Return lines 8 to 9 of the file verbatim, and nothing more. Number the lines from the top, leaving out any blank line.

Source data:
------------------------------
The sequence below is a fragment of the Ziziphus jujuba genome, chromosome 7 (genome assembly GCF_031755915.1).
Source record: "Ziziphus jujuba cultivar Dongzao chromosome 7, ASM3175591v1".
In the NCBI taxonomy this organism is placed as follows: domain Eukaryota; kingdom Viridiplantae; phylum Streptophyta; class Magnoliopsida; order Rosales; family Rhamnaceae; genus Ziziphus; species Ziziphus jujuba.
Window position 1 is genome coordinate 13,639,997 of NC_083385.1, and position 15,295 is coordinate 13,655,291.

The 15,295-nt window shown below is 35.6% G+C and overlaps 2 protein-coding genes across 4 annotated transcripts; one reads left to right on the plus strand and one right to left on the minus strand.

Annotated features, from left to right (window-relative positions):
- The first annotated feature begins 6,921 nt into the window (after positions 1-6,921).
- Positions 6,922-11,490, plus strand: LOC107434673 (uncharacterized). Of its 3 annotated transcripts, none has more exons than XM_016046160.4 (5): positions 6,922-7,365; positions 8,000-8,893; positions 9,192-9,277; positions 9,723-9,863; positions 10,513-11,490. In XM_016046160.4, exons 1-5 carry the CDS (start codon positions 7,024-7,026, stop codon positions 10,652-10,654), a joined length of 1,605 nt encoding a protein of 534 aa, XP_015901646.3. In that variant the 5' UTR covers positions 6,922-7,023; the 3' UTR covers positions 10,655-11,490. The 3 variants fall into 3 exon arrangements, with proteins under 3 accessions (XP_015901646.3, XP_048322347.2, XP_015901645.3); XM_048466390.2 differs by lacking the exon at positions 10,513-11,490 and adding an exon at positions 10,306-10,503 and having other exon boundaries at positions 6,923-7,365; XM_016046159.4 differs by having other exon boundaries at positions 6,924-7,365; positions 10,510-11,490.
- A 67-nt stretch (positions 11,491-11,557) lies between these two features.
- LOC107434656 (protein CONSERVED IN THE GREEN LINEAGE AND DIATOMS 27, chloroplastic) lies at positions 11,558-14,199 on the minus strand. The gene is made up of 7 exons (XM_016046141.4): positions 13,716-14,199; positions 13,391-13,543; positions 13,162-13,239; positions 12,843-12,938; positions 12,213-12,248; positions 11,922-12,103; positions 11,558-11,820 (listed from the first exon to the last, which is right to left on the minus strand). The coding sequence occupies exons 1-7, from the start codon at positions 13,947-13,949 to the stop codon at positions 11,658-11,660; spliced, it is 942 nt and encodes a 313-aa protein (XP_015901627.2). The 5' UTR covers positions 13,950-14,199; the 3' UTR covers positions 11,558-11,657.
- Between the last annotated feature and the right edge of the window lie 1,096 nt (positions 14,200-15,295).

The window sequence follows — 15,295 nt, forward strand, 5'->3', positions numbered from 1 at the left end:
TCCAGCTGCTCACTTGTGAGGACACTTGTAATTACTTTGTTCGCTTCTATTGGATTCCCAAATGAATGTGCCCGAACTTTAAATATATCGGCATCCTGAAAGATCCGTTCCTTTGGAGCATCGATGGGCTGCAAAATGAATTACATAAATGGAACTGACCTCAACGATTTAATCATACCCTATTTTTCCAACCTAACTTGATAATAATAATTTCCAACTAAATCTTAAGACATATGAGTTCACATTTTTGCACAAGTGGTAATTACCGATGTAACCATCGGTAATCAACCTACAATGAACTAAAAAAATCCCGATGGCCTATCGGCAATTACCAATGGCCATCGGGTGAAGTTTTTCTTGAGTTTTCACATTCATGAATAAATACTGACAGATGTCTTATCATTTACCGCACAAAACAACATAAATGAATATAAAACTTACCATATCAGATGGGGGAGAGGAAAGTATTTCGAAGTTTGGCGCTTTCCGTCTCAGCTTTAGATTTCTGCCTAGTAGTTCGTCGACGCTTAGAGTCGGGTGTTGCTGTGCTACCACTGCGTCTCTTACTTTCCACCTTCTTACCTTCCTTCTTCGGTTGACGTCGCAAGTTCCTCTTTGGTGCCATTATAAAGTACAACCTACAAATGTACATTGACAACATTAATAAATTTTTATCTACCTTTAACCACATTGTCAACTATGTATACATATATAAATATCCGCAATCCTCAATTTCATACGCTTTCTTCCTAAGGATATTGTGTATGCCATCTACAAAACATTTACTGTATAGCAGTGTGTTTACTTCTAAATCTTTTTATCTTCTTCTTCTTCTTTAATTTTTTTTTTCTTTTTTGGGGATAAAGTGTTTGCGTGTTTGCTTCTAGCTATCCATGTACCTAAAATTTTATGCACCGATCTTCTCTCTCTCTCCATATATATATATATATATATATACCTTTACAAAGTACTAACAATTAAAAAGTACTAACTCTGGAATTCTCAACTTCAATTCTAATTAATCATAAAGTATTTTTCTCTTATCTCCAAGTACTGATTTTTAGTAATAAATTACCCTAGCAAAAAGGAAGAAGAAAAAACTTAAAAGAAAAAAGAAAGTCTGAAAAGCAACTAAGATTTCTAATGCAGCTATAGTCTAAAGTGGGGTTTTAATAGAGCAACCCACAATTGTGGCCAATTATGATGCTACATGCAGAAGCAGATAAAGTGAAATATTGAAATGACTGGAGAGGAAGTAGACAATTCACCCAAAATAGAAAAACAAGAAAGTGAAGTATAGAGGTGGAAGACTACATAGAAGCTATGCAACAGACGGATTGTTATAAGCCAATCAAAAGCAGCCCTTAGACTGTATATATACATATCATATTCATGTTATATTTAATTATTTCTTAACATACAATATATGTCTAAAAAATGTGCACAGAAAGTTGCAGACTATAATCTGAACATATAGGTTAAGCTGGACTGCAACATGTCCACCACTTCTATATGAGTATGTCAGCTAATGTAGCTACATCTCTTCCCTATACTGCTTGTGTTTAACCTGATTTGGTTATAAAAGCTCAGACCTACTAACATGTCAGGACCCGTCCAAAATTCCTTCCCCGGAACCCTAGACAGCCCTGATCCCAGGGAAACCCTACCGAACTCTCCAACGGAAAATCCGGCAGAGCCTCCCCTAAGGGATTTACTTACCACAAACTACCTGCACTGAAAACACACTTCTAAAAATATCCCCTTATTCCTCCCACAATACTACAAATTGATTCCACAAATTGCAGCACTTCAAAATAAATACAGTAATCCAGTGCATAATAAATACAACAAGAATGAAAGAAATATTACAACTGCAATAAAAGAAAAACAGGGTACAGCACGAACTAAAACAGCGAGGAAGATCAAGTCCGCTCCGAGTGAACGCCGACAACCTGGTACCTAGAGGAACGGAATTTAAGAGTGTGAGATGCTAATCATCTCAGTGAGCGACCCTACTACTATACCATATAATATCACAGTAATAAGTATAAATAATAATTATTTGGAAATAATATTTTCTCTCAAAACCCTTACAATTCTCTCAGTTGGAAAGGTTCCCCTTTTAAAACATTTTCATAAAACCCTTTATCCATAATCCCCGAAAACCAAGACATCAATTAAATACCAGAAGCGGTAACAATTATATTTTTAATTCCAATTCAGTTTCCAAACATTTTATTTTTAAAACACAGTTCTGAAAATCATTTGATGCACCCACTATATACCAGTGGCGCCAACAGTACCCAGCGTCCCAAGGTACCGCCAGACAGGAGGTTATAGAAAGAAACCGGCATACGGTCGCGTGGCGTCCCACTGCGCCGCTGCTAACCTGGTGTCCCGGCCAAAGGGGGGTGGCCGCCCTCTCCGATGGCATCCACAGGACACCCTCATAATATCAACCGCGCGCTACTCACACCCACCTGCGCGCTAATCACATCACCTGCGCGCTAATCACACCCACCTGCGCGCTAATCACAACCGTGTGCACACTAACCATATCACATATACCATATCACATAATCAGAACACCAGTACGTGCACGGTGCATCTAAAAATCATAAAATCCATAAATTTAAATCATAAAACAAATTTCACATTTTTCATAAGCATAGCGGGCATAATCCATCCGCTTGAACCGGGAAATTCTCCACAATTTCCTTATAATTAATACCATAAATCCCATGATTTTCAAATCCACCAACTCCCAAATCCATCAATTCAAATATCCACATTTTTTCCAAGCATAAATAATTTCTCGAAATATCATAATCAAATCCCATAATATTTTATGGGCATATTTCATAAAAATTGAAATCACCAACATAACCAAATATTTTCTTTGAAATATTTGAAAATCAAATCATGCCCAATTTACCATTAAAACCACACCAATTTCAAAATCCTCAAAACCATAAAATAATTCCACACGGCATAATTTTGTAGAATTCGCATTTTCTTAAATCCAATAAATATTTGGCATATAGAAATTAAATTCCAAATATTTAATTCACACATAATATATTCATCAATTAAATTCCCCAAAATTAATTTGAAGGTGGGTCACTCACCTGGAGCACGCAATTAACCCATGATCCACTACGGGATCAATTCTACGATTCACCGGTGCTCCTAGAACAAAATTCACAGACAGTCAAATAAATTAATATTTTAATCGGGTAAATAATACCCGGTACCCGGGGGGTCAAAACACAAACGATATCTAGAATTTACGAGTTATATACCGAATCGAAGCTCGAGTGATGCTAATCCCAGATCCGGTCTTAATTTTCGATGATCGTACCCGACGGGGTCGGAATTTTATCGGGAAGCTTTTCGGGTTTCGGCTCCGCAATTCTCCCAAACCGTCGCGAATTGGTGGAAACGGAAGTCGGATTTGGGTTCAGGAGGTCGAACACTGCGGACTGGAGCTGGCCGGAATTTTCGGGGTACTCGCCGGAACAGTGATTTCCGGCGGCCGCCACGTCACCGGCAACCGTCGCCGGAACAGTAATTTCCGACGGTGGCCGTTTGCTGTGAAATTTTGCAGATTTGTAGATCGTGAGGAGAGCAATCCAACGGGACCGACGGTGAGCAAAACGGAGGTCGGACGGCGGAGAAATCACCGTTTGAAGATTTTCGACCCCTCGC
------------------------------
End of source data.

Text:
- Positions 6,922-11,490, plus strand: LOC107434673 (uncharacterized). Of its 3 annotated transcripts, none has more exons than XM_016046160.4 (5): positions 6,922-7,365; positions 8,000-8,893; positions 9,192-9,277; positions 9,723-9,863; positions 10,513-11,490. In XM_016046160.4, exons 1-5 carry the CDS (start codon positions 7,024-7,026, stop codon positions 10,652-10,654), a joined length of 1,605 nt encoding a protein of 534 aa, XP_015901646.3. In that variant the 5' UTR covers positions 6,922-7,023; the 3' UTR covers positions 10,655-11,490. The 3 variants fall into 3 exon arrangements, with proteins under 3 accessions (XP_015901646.3, XP_048322347.2, XP_015901645.3); XM_048466390.2 differs by lacking the exon at positions 10,513-11,490 and adding an exon at positions 10,306-10,503 and having other exon boundaries at positions 6,923-7,365; XM_016046159.4 differs by having other exon boundaries at positions 6,924-7,365; positions 10,510-11,490.
- A 67-nt stretch (positions 11,491-11,557) lies between these two features.